Why Take a Debate Class?

Debating teaches not only confidence and public speaking skills but also critical thinking, observation, researching, and problem-solving skills. Arguments are acrobatics for the mind. They teach us how to function under pressure and address opposition. As F. Scott Fitzgerald once said, “The test of a first-rate intelligence is the ability to hold two opposed ideas in mind at the same time and still retain the ability to function.”

So Why Take a Debate Class?

Have you ever felt yourself clam up in an argument, or worse, say something you don’t mean? I know I have, and it’s not in my head. Our bodies and brains change when faced with opposition, but learning how to work through it and craft arguments employs an array of skills that are useful in many facets of life.

Let me take you back to middle school where my best friend, Bo, sat across from me waving his hands emphatically as he argued the importance of guns in our society. We had both chosen a topic for our big research paper. I was supposed to argue the merits of gun control and his assignment was to argue the opposite case. We had sat down to have a discussion, and flesh out the foundational ideas of our arguments as a starting point for these papers. I sat silently across from him with my cheeks burning, appalled, not at what he was saying but at how easily he had talked circles around me. In my head it seemed obvious why guns were a bad idea, but I began to realize that wouldn’t be enough. The worst part? I knew that he didn’t even believe what he was saying, and that, at the end of the day, he agreed with me. So, why couldn’t I win this damn debate?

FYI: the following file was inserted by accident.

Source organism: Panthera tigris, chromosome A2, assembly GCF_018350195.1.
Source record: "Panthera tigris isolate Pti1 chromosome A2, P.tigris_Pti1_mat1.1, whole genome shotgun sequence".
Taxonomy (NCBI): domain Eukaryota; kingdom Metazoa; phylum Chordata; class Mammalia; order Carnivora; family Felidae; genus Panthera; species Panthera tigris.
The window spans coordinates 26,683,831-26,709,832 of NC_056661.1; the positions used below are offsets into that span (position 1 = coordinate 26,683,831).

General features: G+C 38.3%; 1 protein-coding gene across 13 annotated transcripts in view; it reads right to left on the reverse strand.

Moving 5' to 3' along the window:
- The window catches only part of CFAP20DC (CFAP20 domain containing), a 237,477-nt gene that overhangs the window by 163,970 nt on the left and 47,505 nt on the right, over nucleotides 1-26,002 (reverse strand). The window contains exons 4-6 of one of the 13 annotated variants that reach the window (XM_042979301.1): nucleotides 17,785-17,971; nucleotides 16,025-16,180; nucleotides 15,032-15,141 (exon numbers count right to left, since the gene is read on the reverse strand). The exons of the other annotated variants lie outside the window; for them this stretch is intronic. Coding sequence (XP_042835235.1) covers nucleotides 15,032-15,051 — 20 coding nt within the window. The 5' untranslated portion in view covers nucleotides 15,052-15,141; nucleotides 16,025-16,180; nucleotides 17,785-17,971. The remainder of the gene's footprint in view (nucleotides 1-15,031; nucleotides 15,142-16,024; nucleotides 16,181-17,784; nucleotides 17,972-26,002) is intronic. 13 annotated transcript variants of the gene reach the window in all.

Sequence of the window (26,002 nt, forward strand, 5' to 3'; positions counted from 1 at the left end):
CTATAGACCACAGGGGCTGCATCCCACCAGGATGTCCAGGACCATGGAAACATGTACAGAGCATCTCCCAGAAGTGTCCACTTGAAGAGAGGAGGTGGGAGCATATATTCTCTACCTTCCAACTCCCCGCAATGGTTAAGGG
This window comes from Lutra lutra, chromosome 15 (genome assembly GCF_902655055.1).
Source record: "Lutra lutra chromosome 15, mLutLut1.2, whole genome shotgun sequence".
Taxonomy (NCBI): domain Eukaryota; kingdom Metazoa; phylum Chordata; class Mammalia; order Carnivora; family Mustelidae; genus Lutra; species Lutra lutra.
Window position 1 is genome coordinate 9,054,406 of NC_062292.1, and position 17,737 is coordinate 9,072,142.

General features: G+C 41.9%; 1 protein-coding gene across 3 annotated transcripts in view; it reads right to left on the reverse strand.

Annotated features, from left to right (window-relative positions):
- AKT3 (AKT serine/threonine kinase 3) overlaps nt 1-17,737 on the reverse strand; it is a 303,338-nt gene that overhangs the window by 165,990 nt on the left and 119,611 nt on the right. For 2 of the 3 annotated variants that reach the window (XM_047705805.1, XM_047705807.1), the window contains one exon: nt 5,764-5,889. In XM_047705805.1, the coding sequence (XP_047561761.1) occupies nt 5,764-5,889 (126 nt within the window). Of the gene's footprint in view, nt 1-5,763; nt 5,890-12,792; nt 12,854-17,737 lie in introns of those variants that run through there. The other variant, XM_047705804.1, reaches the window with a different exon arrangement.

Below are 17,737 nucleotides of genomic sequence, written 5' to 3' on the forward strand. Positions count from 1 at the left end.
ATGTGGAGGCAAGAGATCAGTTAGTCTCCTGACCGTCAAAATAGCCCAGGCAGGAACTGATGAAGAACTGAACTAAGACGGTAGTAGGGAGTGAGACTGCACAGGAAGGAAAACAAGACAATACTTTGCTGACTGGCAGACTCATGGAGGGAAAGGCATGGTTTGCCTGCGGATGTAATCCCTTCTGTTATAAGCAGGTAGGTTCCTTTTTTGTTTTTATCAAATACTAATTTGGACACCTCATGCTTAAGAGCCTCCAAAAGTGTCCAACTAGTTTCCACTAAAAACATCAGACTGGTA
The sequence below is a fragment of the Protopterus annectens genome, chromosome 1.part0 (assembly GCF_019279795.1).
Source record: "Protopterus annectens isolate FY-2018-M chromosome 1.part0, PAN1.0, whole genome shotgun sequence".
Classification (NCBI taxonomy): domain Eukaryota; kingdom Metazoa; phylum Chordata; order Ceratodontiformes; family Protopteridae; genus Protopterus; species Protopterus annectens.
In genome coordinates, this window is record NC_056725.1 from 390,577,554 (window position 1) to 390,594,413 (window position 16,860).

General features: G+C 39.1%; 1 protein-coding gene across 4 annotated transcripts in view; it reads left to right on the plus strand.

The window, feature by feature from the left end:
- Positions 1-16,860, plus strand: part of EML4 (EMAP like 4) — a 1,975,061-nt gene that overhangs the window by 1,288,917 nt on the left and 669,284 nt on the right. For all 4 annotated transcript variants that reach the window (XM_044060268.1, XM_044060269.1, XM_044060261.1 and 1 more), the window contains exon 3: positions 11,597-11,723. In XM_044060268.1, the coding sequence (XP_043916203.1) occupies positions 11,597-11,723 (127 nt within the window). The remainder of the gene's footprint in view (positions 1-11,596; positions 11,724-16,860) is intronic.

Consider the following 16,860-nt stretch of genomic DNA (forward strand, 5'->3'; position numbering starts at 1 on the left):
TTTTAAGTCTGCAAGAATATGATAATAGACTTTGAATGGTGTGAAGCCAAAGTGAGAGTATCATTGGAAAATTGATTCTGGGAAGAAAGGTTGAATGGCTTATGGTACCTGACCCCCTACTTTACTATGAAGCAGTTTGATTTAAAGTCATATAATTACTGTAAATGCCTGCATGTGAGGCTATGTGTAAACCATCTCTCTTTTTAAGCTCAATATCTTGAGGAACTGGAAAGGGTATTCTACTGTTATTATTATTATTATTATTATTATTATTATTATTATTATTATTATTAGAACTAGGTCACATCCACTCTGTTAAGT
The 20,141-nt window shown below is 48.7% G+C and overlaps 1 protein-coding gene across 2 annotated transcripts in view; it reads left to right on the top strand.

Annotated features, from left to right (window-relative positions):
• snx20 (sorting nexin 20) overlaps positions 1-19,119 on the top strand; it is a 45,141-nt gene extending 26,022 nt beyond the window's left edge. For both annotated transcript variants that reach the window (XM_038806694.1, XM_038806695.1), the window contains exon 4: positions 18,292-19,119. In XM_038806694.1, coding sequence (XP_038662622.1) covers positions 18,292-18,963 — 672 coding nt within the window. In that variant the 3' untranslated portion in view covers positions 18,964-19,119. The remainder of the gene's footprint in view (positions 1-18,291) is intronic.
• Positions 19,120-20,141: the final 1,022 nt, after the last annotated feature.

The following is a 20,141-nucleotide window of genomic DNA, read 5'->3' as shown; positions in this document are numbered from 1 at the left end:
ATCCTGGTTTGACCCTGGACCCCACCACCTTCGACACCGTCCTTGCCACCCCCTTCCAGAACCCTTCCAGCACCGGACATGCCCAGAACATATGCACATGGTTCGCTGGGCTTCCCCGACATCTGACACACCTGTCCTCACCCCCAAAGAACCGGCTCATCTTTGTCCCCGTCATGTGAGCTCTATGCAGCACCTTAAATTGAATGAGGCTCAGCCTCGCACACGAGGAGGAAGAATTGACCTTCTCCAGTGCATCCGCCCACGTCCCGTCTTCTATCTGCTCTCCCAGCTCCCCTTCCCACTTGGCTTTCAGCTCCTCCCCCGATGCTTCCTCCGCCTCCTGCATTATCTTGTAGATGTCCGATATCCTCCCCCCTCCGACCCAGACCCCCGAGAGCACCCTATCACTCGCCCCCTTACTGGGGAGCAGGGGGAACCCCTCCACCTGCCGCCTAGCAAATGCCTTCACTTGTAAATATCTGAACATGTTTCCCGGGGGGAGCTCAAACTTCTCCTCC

Sitting there, in that middle school history class wishing I was anywhere else, it struck me: talking, arguing, debating, it was a skill! And, unfortunately, one I didn’t naturally possess.

The History of Debate

Debating and arguing have a long, storied history. Debate began as rhetoric, turning an idea into a communicable message. Debating in its earliest forms can be traced back to Greek philosophers. Socrates sought to tease out truth in the world by carefully crafting his arguments and locating weaknesses in the assumptions made. Although his form of inquiry isn’t debate exactly (it’s dialectic, which is different), the basic idea of inquiry underlies both. (Note, Socrates and Plato didn’t love rhetoricians; but that’s another story.)

Perhaps the most famous debater and arguer in history was Cicero, our namesake. Cicero was a lawyer and statesman whom many consider one of the greatest Latin writers and speakers ever and who perfected the art of argumentation. Cicero was born in Arpinum Italy in 106 BCE and, after a thorough education with private teachers he became a lawyer, eventually making a name for himself through a series of seminal cases where he demonstrated how to use rhetoric as a finely crafted blade in order to slay his opponents.

In 75 BCE, Cicero took on the role of quaestor, marking the beginning of his official political career. Working alongside Gaius Verres, Cicero quickly unearthed Verres’ corrupt practices. When Verres was later prosecuted in Sicily, he tried to delay justice by appointing Hortensius as his defense, hoping to outmaneuver Cicero. But Cicero, with his sharp wit, exposed Verres’ schemes and won over the jury. Facing inevitable defeat, Verres chose voluntary exile on Hortensius’ advice.